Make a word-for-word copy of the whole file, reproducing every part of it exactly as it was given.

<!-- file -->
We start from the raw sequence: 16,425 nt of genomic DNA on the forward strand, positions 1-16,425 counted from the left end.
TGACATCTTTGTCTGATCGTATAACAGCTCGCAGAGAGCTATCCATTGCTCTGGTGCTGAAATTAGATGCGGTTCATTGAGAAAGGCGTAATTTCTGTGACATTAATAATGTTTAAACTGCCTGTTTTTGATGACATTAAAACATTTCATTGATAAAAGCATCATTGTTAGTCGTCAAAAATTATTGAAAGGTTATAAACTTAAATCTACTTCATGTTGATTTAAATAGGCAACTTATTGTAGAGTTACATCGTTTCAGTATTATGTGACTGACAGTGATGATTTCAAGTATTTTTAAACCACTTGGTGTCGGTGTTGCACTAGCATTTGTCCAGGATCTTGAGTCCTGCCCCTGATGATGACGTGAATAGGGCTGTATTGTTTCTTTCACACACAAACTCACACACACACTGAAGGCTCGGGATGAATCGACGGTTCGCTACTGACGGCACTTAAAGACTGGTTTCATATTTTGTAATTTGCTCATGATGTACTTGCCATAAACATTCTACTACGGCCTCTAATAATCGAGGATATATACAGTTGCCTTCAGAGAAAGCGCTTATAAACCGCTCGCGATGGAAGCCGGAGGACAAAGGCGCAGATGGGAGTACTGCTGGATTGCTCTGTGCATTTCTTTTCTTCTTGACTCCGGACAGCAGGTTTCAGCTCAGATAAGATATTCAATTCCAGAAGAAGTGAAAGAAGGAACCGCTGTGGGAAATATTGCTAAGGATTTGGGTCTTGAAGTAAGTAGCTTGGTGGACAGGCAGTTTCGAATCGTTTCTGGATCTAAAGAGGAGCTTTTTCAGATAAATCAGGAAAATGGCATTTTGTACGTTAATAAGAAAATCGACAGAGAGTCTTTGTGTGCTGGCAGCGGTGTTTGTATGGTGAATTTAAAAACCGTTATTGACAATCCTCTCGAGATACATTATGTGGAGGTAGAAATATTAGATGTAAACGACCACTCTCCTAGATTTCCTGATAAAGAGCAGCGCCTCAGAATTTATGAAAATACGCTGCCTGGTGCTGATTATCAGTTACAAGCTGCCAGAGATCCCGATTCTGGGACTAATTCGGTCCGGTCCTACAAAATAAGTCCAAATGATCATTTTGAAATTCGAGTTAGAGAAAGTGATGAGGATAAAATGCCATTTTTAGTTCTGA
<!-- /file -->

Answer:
We start from the raw sequence: 16,425 nt of genomic DNA on the forward strand, positions 1-16,425 counted from the left end.
TGACATCTTTGTCTGATCGTATAACAGCTCGCAGAGAGCTATCCATTGCTCTGGTGCTGAAATTAGATGCGGTTCATTGAGAAAGGCGTAATTTCTGTGACATTAATAATGTTTAAACTGCCTGTTTTTGATGACATTAAAACATTTCATTGATAAAAGCATCATTGTTAGTCGTCAAAAATTATTGAAAGGTTATAAACTTAAATCTACTTCATGTTGATTTAAATAGGCAACTTATTGTAGAGTTACATCGTTTCAGTATTATGTGACTGACAGTGATGATTTCAAGTATTTTTAAACCACTTGGTGTCGGTGTTGCACTAGCATTTGTCCAGGATCTTGAGTCCTGCCCCTGATGATGACGTGAATAGGGCTGTATTGTTTCTTTCACACACAAACTCACACACACACTGAAGGCTCGGGATGAATCGACGGTTCGCTACTGACGGCACTTAAAGACTGGTTTCATATTTTGTAATTTGCTCATGATGTACTTGCCATAAACATTCTACTACGGCCTCTAATAATCGAGGATATATACAGTTGCCTTCAGAGAAAGCGCTTATAAACCGCTCGCGATGGAAGCCGGAGGACAAAGGCGCAGATGGGAGTACTGCTGGATTGCTCTGTGCATTTCTTTTCTTCTTGACTCCGGACAGCAGGTTTCAGCTCAGATAAGATATTCAATTCCAGAAGAAGTGAAAGAAGGAACCGCTGTGGGAAATATTGCTAAGGATTTGGGTCTTGAAGTAAGTAGCTTGGTGGACAGGCAGTTTCGAATCGTTTCTGGATCTAAAGAGGAGCTTTTTCAGATAAATCAGGAAAATGGCATTTTGTACGTTAATAAGAAAATCGACAGAGAGTCTTTGTGTGCTGGCAGCGGTGTTTGTATGGTGAATTTAAAAACCGTTATTGACAATCCTCTCGAGATACATTATGTGGAGGTAGAAATATTAGATGTAAACGACCACTCTCCTAGATTTCCTGATAAAGAGCAGCGCCTCAGAATTTATGAAAATACGCTGCCTGGTGCTGATTATCAGTTACAAGCTGCCAGAGATCCCGATTCTGGGACTAATTCGGTCCGGTCCTACAAAATAAGTCCAAATGATCATTTTGAAATTCGAGTTAGAGAAAGTGATGAGGATAAAATGCCATTTTTAGTTCTGA